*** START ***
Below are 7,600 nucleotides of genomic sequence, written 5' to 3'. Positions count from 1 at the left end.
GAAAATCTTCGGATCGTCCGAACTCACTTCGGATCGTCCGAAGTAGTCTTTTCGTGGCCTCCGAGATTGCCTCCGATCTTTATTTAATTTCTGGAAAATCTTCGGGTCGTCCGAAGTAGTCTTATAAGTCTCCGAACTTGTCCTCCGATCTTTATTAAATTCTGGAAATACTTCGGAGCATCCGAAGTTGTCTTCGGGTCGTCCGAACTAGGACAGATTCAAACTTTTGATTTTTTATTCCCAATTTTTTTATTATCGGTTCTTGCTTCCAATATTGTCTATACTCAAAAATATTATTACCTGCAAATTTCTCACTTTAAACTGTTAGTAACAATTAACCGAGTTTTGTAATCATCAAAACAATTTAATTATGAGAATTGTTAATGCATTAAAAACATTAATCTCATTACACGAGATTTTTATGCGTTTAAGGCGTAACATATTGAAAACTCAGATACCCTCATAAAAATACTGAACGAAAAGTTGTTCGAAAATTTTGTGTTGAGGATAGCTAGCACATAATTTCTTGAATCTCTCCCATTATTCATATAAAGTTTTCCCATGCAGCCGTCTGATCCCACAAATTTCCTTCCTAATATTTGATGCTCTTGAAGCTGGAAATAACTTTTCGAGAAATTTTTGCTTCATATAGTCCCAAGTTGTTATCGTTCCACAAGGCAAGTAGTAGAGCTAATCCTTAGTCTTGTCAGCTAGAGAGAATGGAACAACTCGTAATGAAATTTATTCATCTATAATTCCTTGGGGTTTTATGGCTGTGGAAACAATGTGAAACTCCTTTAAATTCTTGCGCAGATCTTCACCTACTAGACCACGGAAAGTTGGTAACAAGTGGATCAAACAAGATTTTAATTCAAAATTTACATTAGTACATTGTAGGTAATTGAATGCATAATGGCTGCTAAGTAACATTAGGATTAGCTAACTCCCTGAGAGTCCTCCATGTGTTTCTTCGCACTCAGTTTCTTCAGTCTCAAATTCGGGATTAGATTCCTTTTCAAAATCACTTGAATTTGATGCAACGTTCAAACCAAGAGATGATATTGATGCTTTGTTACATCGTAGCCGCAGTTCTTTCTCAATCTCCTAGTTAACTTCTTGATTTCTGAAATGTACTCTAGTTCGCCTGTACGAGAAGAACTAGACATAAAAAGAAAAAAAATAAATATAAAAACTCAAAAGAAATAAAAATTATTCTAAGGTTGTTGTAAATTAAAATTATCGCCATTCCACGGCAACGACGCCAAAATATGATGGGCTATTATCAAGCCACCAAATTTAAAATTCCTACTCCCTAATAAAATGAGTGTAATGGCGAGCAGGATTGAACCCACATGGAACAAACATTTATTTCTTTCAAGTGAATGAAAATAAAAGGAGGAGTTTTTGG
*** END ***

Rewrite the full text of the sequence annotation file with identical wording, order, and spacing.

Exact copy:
Below are 7,600 nucleotides of genomic sequence, written 5' to 3'. Positions count from 1 at the left end.
GAAAATCTTCGGATCGTCCGAACTCACTTCGGATCGTCCGAAGTAGTCTTTTCGTGGCCTCCGAGATTGCCTCCGATCTTTATTTAATTTCTGGAAAATCTTCGGGTCGTCCGAAGTAGTCTTATAAGTCTCCGAACTTGTCCTCCGATCTTTATTAAATTCTGGAAATACTTCGGAGCATCCGAAGTTGTCTTCGGGTCGTCCGAACTAGGACAGATTCAAACTTTTGATTTTTTATTCCCAATTTTTTTATTATCGGTTCTTGCTTCCAATATTGTCTATACTCAAAAATATTATTACCTGCAAATTTCTCACTTTAAACTGTTAGTAACAATTAACCGAGTTTTGTAATCATCAAAACAATTTAATTATGAGAATTGTTAATGCATTAAAAACATTAATCTCATTACACGAGATTTTTATGCGTTTAAGGCGTAACATATTGAAAACTCAGATACCCTCATAAAAATACTGAACGAAAAGTTGTTCGAAAATTTTGTGTTGAGGATAGCTAGCACATAATTTCTTGAATCTCTCCCATTATTCATATAAAGTTTTCCCATGCAGCCGTCTGATCCCACAAATTTCCTTCCTAATATTTGATGCTCTTGAAGCTGGAAATAACTTTTCGAGAAATTTTTGCTTCATATAGTCCCAAGTTGTTATCGTTCCACAAGGCAAGTAGTAGAGCTAATCCTTAGTCTTGTCAGCTAGAGAGAATGGAACAACTCGTAATGAAATTTATTCATCTATAATTCCTTGGGGTTTTATGGCTGTGGAAACAATGTGAAACTCCTTTAAATTCTTGCGCAGATCTTCACCTACTAGACCACGGAAAGTTGGTAACAAGTGGATCAAACAAGATTTTAATTCAAAATTTACATTAGTACATTGTAGGTAATTGAATGCATAATGGCTGCTAAGTAACATTAGGATTAGCTAACTCCCTGAGAGTCCTCCATGTGTTTCTTCGCACTCAGTTTCTTCAGTCTCAAATTCGGGATTAGATTCCTTTTCAAAATCACTTGAATTTGATGCAACGTTCAAACCAAGAGATGATATTGATGCTTTGTTACATCGTAGCCGCAGTTCTTTCTCAATCTCCTAGTTAACTTCTTGATTTCTGAAATGTACTCTAGTTCGCCTGTACGAGAAGAACTAGACATAAAAAGAAAAAAAATAAATATAAAAACTCAAAAGAAATAAAAATTATTCTAAGGTTGTTGTAAATTAAAATTATCGCCATTCCACGGCAACGACGCCAAAATATGATGGGCTATTATCAAGCCACCAAATTTAAAATTCCTACTCCCTAATAAAATGAGTGTAATGGCGAGCAGGATTGAACCCACATGGAACAAACATTTATTTCTTTCAAGTGAATGAAAATAAAAGGAGGAGTTTTTGG